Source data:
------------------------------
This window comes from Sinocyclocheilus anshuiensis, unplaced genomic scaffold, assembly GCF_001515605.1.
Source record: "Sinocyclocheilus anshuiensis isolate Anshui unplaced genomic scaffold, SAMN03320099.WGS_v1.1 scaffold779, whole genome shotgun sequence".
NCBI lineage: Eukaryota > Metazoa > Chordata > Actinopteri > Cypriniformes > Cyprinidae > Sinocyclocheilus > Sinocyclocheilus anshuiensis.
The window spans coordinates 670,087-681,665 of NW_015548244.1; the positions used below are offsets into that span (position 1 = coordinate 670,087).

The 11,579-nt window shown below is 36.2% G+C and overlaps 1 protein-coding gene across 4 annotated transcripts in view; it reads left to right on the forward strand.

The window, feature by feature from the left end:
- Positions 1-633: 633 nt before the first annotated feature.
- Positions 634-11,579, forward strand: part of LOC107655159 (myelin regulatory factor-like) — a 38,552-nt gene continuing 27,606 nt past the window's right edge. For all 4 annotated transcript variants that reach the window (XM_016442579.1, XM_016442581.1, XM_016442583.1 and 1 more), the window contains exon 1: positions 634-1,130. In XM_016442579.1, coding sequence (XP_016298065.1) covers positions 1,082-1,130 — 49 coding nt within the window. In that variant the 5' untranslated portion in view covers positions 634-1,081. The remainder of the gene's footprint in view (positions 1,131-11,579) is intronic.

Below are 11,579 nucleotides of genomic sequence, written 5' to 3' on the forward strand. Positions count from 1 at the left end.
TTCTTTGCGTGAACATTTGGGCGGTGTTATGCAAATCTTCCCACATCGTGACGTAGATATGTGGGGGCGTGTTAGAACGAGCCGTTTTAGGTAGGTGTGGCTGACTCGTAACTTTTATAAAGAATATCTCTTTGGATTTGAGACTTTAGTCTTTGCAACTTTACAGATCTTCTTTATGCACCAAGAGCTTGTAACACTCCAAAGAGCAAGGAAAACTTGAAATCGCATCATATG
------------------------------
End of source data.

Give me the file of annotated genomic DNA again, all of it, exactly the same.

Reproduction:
This window comes from Sinocyclocheilus anshuiensis, unplaced genomic scaffold, assembly GCF_001515605.1.
Source record: "Sinocyclocheilus anshuiensis isolate Anshui unplaced genomic scaffold, SAMN03320099.WGS_v1.1 scaffold779, whole genome shotgun sequence".
NCBI lineage: Eukaryota > Metazoa > Chordata > Actinopteri > Cypriniformes > Cyprinidae > Sinocyclocheilus > Sinocyclocheilus anshuiensis.
The window spans coordinates 670,087-681,665 of NW_015548244.1; the positions used below are offsets into that span (position 1 = coordinate 670,087).

The 11,579-nt window shown below is 36.2% G+C and overlaps 1 protein-coding gene across 4 annotated transcripts in view; it reads left to right on the forward strand.

The window, feature by feature from the left end:
- Positions 1-633: 633 nt before the first annotated feature.
- Positions 634-11,579, forward strand: part of LOC107655159 (myelin regulatory factor-like) — a 38,552-nt gene continuing 27,606 nt past the window's right edge. For all 4 annotated transcript variants that reach the window (XM_016442579.1, XM_016442581.1, XM_016442583.1 and 1 more), the window contains exon 1: positions 634-1,130. In XM_016442579.1, coding sequence (XP_016298065.1) covers positions 1,082-1,130 — 49 coding nt within the window. In that variant the 5' untranslated portion in view covers positions 634-1,081. The remainder of the gene's footprint in view (positions 1,131-11,579) is intronic.

Below are 11,579 nucleotides of genomic sequence, written 5' to 3' on the forward strand. Positions count from 1 at the left end.
TTCTTTGCGTGAACATTTGGGCGGTGTTATGCAAATCTTCCCACATCGTGACGTAGATATGTGGGGGCGTGTTAGAACGAGCCGTTTTAGGTAGGTGTGGCTGACTCGTAACTTTTATAAAGAATATCTCTTTGGATTTGAGACTTTAGTCTTTGCAACTTTACAGATCTTCTTTATGCACCAAGAGCTTGTAACACTCCAAAGAGCAAGGAAAACTTGAAATCGCATCATATG